We weren’t able to be around my family for the holidays this year since we’re all getting together in February for the niece’s first birthday (sidenote: she is super cute, in case you were wondering). Couple that with the fact that there’s not a whole lot that either of my parents needs and Christmas shopping is a bit of an adventure. I decided to try to send them a little treat to jazz up their Christmas gifts and set out trying to decide what would mail well but still be tasty once it got there. My mom was a no brainer since she loves her almond roca. My dad, on the other hand, was a bit more of a challenge.
As I was doing inventory of our baking supply, I noticed a rather large bottle of molasses that we had bought to make the best pecan pie ever. That’s when it dawned on me. A while back my great aunt had sent me a recipe for my dad’s grandma’s molasses cookies which she apparently made each Christmas. Bingo! I wasn’t sure if he liked them, but I figured for nostalgia’s sake it was worth a try. I figured they’d be fairly easy to recreate.
Then I looked at the recipe. My aunt had sent a scanned copy of my great grandma’s actual index card with the recipe. It read as followed:
- 1 cup molasses
- 1 … [meaning cup] B. sugar
- 3/4 cup butter & lard
- 1 cup boiling water
- 1 egg
- 1 tb. soda
- 1 tsp. cin
- 4 cups flour
- more if necessary
Well. I had some ingredients! That was a start. To make matters even more confusing, she had included on the same print out a completely different recipe. So, obviously my first step was research.
I searched for a similar recipe, with a 1-1 ratio of molasses and brown sugar. Apparently our tastes these days aren’t what they used to be, because most recipes I found called for white sugar instead of brown (brown contains even more molasses). Furthermore, most recipes that did use brown sugar dialed way back on the molasses.
Since that didn’t seem to be a terribly useful path, I began looking for a hint as to what the consistency of the dough should be. ‘More if necessary’ just wasn’t enough of a clue to know, well, if more flour was necessary. Apparently some are rolled and cut with cookie cutters to make a crisp cookie. Others are rolled into a ball and then smushed on the pan with a sugar covered glass for a chewey bite. Still others are a drop cookie, almost cakey in nature. So which ones were these? For that I looked to my aunt’s recipe, which I assumed to be a fairly genuine (if not more straight forward) take on the original recipe. Hers included a note that said ‘Pat out, don’t roll’ and ‘drop by teaspoons.’ So, I assumed a drop cookie that might do a bit of spreading as it baked.
As for when to add the ingredients, I assumed adding them in the order they were written was a fairly safe bet. The ingredients themselves were pretty straight forward, with the exception of the butter & lard. By looking at a few other recipes, I gathered that it was a total of 3/4 cup of butter and lard combined, not of each ingredient. Since we didn’t have lard on hand, I did some googling to find that shortening was an acceptable substitute (that’s what my aunt’s recipe called for, too). We prefer the taste of butter, so we did a 2:1 ratio of butter to shortening. Thankfully my aunt had included the oven temperature of 375 degrees Fahrenheit, or else I would have been on another research tangent to figure that out.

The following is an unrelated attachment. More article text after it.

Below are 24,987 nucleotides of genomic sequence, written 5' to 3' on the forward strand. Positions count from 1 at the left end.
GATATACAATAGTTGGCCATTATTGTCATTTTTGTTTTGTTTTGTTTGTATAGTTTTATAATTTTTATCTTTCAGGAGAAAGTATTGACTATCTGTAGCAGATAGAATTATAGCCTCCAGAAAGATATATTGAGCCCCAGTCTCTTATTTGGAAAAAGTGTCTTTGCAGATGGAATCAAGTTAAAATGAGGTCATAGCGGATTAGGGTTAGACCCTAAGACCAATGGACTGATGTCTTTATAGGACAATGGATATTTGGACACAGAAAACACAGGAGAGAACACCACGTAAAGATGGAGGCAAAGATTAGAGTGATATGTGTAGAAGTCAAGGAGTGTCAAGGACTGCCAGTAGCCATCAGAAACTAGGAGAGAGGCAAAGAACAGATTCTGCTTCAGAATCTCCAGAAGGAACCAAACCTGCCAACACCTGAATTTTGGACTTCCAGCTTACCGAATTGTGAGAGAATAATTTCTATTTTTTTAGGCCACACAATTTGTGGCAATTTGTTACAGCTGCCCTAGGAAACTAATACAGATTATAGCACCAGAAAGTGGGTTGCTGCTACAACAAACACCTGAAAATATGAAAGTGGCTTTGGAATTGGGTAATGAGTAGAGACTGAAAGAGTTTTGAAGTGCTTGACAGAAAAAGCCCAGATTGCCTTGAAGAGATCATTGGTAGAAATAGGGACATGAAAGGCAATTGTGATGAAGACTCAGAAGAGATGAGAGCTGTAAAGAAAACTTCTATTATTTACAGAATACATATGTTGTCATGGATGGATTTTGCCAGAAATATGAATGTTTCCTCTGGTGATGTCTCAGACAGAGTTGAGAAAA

Last but not least, we needed to figure out how many cookies we were talking and adjust accordingly. I was fairly confident we didn’t need 4 1/2 cups plus more if necessary of flour’s worth. And that was if they turned out right. They very well could be a failure, and we didn’t want to have a ton of that sitting around taking it’s toll on our egos. With a shot in the dark, we went for 1/3 of the original recipe, which turned out to be the right amount.
They were definitely the cakey variety, which I wasn’t quite sure was right. Regardless, we liked them. I was a little hesitant as we were making them because the molasses smell isn’t my favorite. But I enjoyed the fact that they weren’t too heavily spiced and had a nicely complex flavor.
I may or may not have called my dad too many times before he got his package. I was anxious to know how these compared to the real deal, since I had no idea what I was aiming for. When it finally arrived and he tried them, he had this to report:
They were just like I remember. I remember them cakey. I took one bite and it was a flood of memories.
I’d consider that a success! I think we still have a bit of work, research and experimentation to get it just right. The flour, for instance, required much more than the original recipe, but I’m not really sure exactly how much.
Or I could always perpetuate the notion of ‘until it looks right’ that my great grandma was fond of and hold my breath each time we make them in hopes that they turn out right that time. In any case, I think it’s safe to assume that these will be in our yearly Christmas rotation from now on. Sometimes, the oldies really are the goodies.